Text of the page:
In bone tissue reconstruction, the use of engineered constructs created by mesenchymal stem cells (MSCs) that differentiate and proliferate into 3D porous scaffolds is an appealing alternative to clinical therapies. Human placenta represents a possible source of MSCs, as it is readily available without invasive procedures and because of the phenotypic plasticity of many of the cell types isolated from this tissue. The scaffold considered in this work is a slowly degradable polyurethane foam (EF PU foam), synthesized and characterized for morphology and in vitro interaction with chorion mesenchymal cells (CMCs). These cells were isolated from human term placenta and cultured onto the EF PU foam using two different culture media (EMEM and NH osteogenic differentiation medium). Synthesized EF PU foam showed homogeneous pore size and distribution, with 89% open porosity. In vitro tests showed CMCs scaffold colonization, as confirmed by Scanning Electron Microscopy (SEM) observations and hematoxylin-eosin staining. Alizarin Red staining revealed the presence of a small amount of calcium deposition for the samples treated with the osteogenic differentiation medium. Therefore, the proposed EF PU foam appears to stimulate cell adhesion in vitro, sustaining CMCs growth and differentiation into the osteogenic lineage.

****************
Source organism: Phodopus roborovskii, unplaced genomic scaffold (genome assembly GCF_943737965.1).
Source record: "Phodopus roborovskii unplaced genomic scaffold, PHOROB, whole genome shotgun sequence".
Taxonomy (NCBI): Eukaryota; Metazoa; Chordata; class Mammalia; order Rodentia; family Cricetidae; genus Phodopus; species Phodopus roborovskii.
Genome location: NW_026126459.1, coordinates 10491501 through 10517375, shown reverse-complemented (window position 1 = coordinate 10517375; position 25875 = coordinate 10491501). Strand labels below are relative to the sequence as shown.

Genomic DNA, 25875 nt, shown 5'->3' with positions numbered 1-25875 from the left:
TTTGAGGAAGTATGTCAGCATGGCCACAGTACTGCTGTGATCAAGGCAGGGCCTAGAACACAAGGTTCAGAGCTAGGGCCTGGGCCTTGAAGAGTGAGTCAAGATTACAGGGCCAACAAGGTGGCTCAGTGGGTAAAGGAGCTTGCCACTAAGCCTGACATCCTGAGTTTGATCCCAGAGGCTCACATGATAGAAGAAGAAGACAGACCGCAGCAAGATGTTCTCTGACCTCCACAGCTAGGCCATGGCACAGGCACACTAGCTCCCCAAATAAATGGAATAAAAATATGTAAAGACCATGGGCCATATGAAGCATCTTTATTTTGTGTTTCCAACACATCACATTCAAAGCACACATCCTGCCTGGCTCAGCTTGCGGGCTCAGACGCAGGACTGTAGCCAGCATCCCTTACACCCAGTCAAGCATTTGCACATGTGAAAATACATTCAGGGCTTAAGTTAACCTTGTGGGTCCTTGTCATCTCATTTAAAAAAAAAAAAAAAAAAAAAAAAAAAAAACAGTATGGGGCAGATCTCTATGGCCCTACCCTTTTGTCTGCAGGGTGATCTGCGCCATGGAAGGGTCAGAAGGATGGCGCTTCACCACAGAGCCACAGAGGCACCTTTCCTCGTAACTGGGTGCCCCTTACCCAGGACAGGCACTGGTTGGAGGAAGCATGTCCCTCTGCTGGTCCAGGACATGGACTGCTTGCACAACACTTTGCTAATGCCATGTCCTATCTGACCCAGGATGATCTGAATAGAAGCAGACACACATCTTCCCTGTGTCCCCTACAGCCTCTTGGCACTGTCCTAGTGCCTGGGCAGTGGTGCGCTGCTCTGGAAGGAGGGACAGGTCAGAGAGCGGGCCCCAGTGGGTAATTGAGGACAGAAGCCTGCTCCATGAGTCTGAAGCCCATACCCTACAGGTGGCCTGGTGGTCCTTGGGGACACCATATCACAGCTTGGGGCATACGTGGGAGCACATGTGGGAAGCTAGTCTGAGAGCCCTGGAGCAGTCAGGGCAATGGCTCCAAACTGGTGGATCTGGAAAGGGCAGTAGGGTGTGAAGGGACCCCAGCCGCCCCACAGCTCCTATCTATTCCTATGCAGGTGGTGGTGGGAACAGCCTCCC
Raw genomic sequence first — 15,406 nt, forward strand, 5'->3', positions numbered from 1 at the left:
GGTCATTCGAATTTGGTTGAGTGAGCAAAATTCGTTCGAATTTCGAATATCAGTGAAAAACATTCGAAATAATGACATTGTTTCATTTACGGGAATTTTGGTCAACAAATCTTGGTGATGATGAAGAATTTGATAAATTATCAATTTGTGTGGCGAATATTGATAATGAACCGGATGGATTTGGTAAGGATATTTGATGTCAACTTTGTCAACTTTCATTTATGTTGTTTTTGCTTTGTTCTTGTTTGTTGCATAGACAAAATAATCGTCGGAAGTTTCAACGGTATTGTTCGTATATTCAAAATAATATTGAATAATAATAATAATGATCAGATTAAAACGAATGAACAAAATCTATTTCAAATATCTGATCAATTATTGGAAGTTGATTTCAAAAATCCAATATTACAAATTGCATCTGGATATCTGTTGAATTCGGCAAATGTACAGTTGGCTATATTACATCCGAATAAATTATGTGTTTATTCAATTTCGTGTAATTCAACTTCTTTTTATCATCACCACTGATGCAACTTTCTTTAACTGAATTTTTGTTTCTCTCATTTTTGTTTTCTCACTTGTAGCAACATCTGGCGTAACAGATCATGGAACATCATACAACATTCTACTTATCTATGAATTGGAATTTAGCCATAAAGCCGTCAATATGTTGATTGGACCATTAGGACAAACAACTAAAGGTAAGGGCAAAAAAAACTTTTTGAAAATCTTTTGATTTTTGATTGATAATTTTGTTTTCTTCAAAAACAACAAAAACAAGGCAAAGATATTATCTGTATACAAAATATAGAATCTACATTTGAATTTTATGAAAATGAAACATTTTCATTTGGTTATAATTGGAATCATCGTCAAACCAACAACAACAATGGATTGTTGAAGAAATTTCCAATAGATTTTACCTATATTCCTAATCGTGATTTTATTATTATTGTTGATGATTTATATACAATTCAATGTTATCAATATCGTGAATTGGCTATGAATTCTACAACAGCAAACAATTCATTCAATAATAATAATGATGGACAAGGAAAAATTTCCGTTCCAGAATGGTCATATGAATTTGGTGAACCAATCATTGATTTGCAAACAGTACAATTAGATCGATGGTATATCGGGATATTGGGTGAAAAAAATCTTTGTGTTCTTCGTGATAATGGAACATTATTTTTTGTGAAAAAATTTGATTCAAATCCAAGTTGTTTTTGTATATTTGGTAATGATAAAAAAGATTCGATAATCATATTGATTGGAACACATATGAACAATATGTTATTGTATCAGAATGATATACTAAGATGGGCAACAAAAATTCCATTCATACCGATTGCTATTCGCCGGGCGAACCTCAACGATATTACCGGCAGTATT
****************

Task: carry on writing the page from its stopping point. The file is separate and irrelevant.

|Number of pages||7|
|Journal||Journal of Materials Science: Materials in Medicine|
|Publication status||Published - Mar 2010|
ASJC Scopus subject areas
- Biomedical Engineering